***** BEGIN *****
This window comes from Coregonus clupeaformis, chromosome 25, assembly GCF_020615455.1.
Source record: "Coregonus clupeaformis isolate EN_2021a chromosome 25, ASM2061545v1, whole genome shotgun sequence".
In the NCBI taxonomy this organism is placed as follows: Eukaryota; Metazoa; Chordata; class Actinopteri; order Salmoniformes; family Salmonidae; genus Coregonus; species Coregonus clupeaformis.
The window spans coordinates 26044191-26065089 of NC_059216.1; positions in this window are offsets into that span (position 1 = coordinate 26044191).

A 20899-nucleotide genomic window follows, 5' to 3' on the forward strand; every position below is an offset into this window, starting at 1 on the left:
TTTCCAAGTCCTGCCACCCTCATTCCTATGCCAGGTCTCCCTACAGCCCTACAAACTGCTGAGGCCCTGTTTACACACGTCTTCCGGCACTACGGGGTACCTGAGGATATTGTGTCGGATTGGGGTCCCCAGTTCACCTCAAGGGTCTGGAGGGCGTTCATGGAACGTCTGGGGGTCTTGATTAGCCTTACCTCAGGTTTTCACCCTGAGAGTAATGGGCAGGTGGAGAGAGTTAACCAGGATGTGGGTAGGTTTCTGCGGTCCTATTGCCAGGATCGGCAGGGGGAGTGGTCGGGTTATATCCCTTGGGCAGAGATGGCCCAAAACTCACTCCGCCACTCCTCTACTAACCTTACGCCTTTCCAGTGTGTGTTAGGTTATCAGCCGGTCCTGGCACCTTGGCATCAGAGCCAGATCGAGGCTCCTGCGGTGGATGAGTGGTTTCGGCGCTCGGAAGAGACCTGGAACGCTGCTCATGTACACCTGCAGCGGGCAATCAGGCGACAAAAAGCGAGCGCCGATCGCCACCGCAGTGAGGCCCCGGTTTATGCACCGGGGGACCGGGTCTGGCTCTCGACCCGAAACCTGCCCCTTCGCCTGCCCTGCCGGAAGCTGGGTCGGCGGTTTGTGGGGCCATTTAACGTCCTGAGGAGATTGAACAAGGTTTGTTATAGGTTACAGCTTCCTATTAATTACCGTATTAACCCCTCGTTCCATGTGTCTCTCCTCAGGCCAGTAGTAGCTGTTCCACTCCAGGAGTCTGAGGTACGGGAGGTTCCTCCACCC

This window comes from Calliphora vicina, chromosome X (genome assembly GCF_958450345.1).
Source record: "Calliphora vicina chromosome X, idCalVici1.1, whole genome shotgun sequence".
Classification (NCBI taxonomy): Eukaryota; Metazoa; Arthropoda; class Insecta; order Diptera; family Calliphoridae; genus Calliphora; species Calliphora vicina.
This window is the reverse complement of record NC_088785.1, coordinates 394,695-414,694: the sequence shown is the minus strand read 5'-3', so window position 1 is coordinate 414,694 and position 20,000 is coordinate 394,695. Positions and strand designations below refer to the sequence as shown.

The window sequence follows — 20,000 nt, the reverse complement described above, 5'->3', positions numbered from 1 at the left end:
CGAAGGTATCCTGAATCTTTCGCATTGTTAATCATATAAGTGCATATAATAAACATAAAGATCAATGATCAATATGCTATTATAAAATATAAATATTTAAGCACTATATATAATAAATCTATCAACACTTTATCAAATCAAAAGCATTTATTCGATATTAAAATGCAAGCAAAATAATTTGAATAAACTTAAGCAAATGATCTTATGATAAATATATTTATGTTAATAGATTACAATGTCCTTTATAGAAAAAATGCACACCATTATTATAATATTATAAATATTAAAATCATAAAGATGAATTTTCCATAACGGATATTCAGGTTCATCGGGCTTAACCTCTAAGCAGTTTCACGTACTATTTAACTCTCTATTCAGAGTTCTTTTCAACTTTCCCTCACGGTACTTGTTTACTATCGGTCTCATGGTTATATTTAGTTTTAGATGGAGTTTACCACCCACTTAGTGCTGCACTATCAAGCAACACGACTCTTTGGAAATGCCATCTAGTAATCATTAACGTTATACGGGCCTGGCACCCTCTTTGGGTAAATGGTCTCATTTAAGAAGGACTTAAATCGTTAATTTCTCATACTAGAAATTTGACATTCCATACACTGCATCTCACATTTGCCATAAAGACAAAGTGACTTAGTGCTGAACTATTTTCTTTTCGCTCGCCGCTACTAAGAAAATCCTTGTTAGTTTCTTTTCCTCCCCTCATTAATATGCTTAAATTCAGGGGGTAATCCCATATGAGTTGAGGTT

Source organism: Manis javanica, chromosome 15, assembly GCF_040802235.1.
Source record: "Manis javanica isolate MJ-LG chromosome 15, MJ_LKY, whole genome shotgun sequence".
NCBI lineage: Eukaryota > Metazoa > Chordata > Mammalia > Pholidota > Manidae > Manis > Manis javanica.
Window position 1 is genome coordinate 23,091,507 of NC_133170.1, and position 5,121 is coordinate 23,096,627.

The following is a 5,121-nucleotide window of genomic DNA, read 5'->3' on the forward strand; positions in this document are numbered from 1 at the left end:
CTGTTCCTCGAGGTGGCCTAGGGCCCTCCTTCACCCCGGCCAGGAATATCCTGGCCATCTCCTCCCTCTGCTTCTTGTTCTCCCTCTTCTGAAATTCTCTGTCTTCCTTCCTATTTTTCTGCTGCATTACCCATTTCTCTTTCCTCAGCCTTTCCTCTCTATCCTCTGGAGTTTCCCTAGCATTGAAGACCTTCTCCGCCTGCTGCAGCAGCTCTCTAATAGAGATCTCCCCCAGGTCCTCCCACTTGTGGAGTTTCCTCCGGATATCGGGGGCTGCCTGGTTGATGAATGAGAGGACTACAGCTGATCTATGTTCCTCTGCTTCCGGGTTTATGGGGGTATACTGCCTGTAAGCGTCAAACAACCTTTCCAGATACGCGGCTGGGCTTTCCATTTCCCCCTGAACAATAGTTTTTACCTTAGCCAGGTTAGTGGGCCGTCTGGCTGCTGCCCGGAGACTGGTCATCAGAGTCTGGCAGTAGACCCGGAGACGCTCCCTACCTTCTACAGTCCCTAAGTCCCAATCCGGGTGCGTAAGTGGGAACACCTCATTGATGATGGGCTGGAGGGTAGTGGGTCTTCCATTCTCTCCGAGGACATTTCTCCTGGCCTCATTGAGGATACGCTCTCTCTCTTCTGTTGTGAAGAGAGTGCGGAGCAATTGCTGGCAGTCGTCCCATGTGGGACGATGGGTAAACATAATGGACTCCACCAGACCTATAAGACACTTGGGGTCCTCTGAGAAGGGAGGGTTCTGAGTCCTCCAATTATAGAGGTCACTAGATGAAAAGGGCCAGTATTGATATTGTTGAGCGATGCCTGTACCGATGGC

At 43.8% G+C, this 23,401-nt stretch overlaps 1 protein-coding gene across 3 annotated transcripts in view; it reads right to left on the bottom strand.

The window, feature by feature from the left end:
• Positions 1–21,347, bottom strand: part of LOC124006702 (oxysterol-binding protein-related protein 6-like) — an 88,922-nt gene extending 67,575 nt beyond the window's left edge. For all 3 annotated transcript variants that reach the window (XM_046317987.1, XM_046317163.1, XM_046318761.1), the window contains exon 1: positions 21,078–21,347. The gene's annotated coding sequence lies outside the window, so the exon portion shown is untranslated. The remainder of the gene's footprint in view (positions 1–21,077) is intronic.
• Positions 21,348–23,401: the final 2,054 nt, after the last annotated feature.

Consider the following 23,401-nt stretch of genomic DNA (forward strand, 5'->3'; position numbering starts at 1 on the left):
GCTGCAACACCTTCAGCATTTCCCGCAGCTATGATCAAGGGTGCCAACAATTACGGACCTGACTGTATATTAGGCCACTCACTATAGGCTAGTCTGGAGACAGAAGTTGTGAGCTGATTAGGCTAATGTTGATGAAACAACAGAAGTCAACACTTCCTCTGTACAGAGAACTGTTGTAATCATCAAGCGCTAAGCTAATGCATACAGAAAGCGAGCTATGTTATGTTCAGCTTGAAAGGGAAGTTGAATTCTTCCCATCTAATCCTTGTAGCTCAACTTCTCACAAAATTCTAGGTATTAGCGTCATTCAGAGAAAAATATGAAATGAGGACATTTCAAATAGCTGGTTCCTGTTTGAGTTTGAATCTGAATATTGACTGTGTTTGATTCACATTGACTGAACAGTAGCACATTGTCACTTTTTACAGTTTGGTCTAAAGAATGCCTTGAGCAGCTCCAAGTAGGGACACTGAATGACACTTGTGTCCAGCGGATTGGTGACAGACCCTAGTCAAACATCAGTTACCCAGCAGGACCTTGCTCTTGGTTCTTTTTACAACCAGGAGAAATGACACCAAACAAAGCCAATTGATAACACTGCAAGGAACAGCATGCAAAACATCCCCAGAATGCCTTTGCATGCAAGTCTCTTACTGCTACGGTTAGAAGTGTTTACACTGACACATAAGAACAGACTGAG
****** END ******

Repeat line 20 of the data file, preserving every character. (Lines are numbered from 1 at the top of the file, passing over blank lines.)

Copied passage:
The window, feature by feature from the left end: